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BMJ Open Diabetes Res Care ; 9(1)2021 08.
Article in English | MEDLINE | ID: covidwho-1360558


INTRODUCTION: Achieving glycemic targets and optimizing quality of life (QoL) are important goals of type 1 diabetes care. Hypoglycemia is a common barrier to achieving targets and can be associated with significant distress. However, the impact of hypoglycemia on QoL is not fully understood. The aim of this study was to explore how adults with type 1 diabetes are impacted by hypoglycemia in areas of life that are important to their overall QoL. RESEARCH DESIGN AND METHODS: Participants responded to a web-based qualitative survey involving a novel 'Wheel of Life' activity. Responses were analyzed using reflexive thematic analysis. RESULTS: The final sample included 219 adults with type 1 diabetes from Denmark, Germany, the Netherlands, and the UK. They had a mean±SD age of 39±13 years and diabetes duration of 20±14 years. Participants identified eight areas of life important to their overall QoL, including relationships and social life, work and studies, leisure and physical activity, everyday life, sleep, sex life, physical health, and mental health. Participants reported emotional, behavioral, cognitive, and social impacts of hypoglycemia within domains. Across domains, participants described interruptions, limited participation in activities, exhaustion, fear of hypoglycemia, compensatory strategies to prevent hypoglycemia, and reduced spontaneity. CONCLUSIONS: The findings emphasize the profound impact of hypoglycemia on QoL and diabetes self-care behaviors. Diabetes services should be aware of and address the burden of hypoglycemia to provide person-centered care. Clinicians could ask individuals how hypoglycemia affects important areas of their lives to better understand the personal impact and develop tailored management plans.

Diabetes Mellitus, Type 1 , Hypoglycemia , Adult , Blood Glucose , Diabetes Mellitus, Type 1/therapy , Humans , Hypoglycemia/epidemiology , Middle Aged , Quality of Life , Surveys and Questionnaires
Lancet Diabetes Endocrinol ; 8(7): 640-648, 2020 07.
Article in English | MEDLINE | ID: covidwho-197827


The coronavirus disease 2019 pandemic is wreaking havoc on society, especially health-care systems, including disrupting bariatric and metabolic surgery. The current limitations on accessibility to non-urgent care undermine postoperative monitoring of patients who have undergone such operations. Furthermore, like most elective surgery, new bariatric and metabolic procedures are being postponed worldwide during the pandemic. When the outbreak abates, a backlog of people seeking these operations will exist. Hence, surgical candidates face prolonged delays of beneficial treatment. Because of the progressive nature of obesity and diabetes, delaying surgery increases risks for morbidity and mortality, thus requiring strategies to mitigate harm. The risk of harm, however, varies among patients, depending on the type and severity of their comorbidities. A triaging strategy is therefore needed. The traditional weight-centric patient-selection criteria do not favour cases based on actual clinical needs. In this Personal View, experts from the Diabetes Surgery Summit consensus conference series provide guidance for the management of patients while surgery is delayed and for postoperative surveillance. We also offer a strategy to prioritise bariatric and metabolic surgery candidates on the basis of the diseases that are most likely to be ameliorated postoperatively. Although our system will be particularly germane in the immediate future, it also provides a framework for long-term clinically meaningful prioritisation.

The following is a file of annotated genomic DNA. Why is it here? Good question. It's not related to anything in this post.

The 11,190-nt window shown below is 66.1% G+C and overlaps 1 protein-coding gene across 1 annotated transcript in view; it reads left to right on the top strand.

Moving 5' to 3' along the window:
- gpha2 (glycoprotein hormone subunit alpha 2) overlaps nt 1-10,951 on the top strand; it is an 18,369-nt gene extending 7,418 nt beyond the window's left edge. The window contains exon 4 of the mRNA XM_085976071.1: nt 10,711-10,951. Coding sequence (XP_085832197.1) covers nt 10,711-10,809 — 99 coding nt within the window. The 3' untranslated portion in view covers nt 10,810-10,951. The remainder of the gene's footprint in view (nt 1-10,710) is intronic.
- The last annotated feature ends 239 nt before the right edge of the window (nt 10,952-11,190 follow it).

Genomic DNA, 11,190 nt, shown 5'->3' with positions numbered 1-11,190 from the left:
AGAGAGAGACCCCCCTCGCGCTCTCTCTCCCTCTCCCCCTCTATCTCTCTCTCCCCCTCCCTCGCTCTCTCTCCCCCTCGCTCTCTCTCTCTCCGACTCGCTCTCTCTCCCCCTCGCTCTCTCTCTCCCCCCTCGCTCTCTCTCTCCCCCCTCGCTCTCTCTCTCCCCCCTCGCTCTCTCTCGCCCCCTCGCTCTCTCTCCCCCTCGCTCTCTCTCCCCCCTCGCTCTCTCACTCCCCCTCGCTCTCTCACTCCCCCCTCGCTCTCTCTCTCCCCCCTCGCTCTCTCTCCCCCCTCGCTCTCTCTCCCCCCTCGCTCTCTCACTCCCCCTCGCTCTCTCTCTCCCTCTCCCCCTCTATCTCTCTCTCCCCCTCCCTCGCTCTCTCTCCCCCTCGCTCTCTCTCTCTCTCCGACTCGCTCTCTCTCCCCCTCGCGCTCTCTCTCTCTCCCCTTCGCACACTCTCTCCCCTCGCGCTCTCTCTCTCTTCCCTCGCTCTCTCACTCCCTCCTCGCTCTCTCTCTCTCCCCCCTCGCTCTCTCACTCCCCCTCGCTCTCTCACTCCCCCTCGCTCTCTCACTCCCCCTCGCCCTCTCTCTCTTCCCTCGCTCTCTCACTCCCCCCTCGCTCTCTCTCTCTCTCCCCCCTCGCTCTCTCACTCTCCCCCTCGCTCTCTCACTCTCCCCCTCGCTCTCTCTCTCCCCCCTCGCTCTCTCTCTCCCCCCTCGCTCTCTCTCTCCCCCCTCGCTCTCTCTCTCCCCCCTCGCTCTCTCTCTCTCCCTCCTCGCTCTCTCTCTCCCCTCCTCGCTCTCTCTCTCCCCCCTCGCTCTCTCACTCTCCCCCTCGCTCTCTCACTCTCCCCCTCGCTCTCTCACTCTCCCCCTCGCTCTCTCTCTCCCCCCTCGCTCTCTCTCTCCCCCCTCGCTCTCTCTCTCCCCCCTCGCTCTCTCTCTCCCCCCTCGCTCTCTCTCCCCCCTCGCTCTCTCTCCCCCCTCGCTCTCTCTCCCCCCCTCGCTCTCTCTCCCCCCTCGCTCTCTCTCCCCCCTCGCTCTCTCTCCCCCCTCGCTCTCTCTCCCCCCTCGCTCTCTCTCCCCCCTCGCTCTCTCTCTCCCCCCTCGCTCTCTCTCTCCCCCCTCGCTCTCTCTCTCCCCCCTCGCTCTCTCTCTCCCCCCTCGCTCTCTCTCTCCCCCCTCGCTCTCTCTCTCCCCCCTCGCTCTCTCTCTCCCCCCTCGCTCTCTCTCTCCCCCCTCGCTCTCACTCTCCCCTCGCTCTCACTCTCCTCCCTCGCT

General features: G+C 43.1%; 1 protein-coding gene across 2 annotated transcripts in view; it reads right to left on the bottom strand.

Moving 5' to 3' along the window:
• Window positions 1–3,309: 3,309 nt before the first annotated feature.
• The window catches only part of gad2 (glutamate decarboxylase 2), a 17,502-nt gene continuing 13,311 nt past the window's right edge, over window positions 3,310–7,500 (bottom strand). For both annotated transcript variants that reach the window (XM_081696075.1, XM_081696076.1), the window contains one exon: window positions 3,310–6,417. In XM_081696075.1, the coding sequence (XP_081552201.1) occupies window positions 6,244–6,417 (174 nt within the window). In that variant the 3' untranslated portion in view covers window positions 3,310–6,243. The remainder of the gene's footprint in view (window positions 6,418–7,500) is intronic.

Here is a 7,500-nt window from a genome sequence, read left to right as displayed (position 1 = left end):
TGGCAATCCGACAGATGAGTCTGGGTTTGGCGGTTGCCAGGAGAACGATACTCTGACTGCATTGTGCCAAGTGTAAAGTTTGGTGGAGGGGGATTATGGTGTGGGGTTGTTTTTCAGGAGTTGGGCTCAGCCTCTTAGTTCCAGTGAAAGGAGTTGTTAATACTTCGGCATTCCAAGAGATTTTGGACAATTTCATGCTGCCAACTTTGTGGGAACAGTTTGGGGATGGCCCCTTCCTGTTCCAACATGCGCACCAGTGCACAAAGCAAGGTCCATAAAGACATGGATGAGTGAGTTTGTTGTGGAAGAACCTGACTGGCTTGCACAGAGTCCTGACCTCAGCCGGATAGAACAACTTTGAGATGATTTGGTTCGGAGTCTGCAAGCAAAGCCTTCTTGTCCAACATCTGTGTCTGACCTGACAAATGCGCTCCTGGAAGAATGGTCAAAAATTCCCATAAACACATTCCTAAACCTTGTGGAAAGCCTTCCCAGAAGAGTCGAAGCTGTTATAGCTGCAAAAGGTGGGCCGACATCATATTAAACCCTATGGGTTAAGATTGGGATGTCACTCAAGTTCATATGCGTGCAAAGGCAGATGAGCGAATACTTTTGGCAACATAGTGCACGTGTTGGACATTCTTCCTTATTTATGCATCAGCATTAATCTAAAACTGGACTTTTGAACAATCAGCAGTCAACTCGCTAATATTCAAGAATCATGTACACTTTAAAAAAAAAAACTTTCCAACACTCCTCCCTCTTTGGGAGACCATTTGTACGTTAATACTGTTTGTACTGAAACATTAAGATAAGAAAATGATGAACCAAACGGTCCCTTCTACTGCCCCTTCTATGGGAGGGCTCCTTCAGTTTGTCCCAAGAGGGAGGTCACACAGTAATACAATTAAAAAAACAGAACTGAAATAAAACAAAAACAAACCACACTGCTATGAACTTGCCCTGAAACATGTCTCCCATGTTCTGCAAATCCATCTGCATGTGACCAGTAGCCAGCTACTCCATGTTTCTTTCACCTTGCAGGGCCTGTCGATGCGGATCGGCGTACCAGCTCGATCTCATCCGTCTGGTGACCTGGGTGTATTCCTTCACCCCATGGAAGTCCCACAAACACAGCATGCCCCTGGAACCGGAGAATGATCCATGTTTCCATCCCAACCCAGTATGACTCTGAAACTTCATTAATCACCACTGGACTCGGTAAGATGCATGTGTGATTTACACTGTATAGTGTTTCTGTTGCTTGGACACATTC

Bariatric Surgery/methods , Betacoronavirus , Coronavirus Infections/surgery , Obesity/surgery , Pandemics , Pneumonia, Viral/surgery , Postoperative Care/methods , Bariatric Surgery/trends , COVID-19 , Coronavirus Infections/epidemiology , Disease Management , Humans , Obesity/epidemiology , Pneumonia, Viral/epidemiology , Postoperative Care/trends , Postoperative Complications/epidemiology , Postoperative Complications/prevention & control , SARS-CoV-2
Lancet Diabetes Endocrinol ; 8(6): 546-550, 2020 06.
Article in English | MEDLINE | ID: covidwho-108776


Diabetes is one of the most important comorbidities linked to the severity of all three known human pathogenic coronavirus infections, including severe acute respiratory syndrome coronavirus 2. Patients with diabetes have an increased risk of severe complications including Adult Respiratory Distress Syndrome and multi-organ failure. Depending on the global region, 20-50% of patients in the coronavirus disease 2019 (COVID-19) pandemic had diabetes. Given the importance of the link between COVID-19 and diabetes, we have formed an international panel of experts in the field of diabetes and endocrinology to provide some guidance and practical recommendations for the management of diabetes during the pandemic. We aim to briefly provide insight into potential mechanistic links between the novel coronavirus infection and diabetes, present practical management recommendations, and elaborate on the differential needs of several patient groups.

Betacoronavirus/pathogenicity , Coronavirus Infections/physiopathology , Diabetes Mellitus, Type 1/drug therapy , Diabetes Mellitus, Type 2/drug therapy , Hypoglycemic Agents/adverse effects , Pandemics , Pneumonia, Viral/physiopathology , COVID-19 , Comorbidity , Contraindications, Drug , Coronavirus Infections/therapy , Diabetes Mellitus, Type 1/physiopathology , Diabetes Mellitus, Type 2/physiopathology , Humans , Hypoglycemic Agents/administration & dosage , Multiple Organ Failure/chemically induced , Multiple Organ Failure/physiopathology , Pneumonia, Viral/therapy , Practice Guidelines as Topic , Respiratory Distress Syndrome/chemically induced , Respiratory Distress Syndrome/physiopathology , SARS-CoV-2